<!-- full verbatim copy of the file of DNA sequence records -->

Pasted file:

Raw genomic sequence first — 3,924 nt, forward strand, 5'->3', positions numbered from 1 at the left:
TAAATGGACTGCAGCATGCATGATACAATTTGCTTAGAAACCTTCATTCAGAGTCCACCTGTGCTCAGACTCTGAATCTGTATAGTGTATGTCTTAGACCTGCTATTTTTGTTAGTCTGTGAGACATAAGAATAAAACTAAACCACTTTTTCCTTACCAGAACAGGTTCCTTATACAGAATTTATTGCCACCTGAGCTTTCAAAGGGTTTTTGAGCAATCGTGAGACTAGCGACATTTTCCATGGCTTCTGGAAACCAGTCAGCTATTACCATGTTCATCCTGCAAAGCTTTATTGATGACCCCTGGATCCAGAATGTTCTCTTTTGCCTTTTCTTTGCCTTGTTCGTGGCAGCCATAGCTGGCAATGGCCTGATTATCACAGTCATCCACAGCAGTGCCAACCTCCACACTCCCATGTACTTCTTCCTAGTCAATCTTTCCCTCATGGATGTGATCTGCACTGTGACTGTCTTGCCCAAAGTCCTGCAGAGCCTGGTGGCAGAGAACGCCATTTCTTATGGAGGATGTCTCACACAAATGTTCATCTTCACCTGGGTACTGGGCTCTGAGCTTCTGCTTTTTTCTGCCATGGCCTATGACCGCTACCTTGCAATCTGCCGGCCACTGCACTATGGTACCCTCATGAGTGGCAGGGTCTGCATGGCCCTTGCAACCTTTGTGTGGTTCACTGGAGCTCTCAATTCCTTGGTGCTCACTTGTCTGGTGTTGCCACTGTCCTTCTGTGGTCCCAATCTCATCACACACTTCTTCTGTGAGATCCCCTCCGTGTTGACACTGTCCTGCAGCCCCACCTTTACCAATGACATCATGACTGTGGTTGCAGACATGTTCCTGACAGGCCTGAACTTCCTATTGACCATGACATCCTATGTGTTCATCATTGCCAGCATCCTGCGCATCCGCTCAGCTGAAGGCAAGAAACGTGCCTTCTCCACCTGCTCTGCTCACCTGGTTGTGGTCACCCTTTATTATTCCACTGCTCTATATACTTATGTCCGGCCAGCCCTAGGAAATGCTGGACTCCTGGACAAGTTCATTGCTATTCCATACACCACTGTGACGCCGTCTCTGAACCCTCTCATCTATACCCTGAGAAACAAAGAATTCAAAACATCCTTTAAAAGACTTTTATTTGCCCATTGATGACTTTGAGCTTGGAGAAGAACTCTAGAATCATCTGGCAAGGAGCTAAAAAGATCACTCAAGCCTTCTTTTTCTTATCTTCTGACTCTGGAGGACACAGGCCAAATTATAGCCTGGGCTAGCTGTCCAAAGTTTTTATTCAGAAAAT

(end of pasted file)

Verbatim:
Raw genomic sequence first — 3,924 nt, forward strand, 5'->3', positions numbered from 1 at the left:
TAAATGGACTGCAGCATGCATGATACAATTTGCTTAGAAACCTTCATTCAGAGTCCACCTGTGCTCAGACTCTGAATCTGTATAGTGTATGTCTTAGACCTGCTATTTTTGTTAGTCTGTGAGACATAAGAATAAAACTAAACCACTTTTTCCTTACCAGAACAGGTTCCTTATACAGAATTTATTGCCACCTGAGCTTTCAAAGGGTTTTTGAGCAATCGTGAGACTAGCGACATTTTCCATGGCTTCTGGAAACCAGTCAGCTATTACCATGTTCATCCTGCAAAGCTTTATTGATGACCCCTGGATCCAGAATGTTCTCTTTTGCCTTTTCTTTGCCTTGTTCGTGGCAGCCATAGCTGGCAATGGCCTGATTATCACAGTCATCCACAGCAGTGCCAACCTCCACACTCCCATGTACTTCTTCCTAGTCAATCTTTCCCTCATGGATGTGATCTGCACTGTGACTGTCTTGCCCAAAGTCCTGCAGAGCCTGGTGGCAGAGAACGCCATTTCTTATGGAGGATGTCTCACACAAATGTTCATCTTCACCTGGGTACTGGGCTCTGAGCTTCTGCTTTTTTCTGCCATGGCCTATGACCGCTACCTTGCAATCTGCCGGCCACTGCACTATGGTACCCTCATGAGTGGCAGGGTCTGCATGGCCCTTGCAACCTTTGTGTGGTTCACTGGAGCTCTCAATTCCTTGGTGCTCACTTGTCTGGTGTTGCCACTGTCCTTCTGTGGTCCCAATCTCATCACACACTTCTTCTGTGAGATCCCCTCCGTGTTGACACTGTCCTGCAGCCCCACCTTTACCAATGACATCATGACTGTGGTTGCAGACATGTTCCTGACAGGCCTGAACTTCCTATTGACCATGACATCCTATGTGTTCATCATTGCCAGCATCCTGCGCATCCGCTCAGCTGAAGGCAAGAAACGTGCCTTCTCCACCTGCTCTGCTCACCTGGTTGTGGTCACCCTTTATTATTCCACTGCTCTATATACTTATGTCCGGCCAGCCCTAGGAAATGCTGGACTCCTGGACAAGTTCATTGCTATTCCATACACCACTGTGACGCCGTCTCTGAACCCTCTCATCTATACCCTGAGAAACAAAGAATTCAAAACATCCTTTAAAAGACTTTTATTTGCCCATTGATGACTTTGAGCTTGGAGAAGAACTCTAGAATCATCTGGCAAGGAGCTAAAAAGATCACTCAAGCCTTCTTTTTCTTATCTTCTGACTCTGGAGGACACAGGCCAAATTATAGCCTGGGCTAGCTGTCCAAAGTTTTTATTCAGAAAAT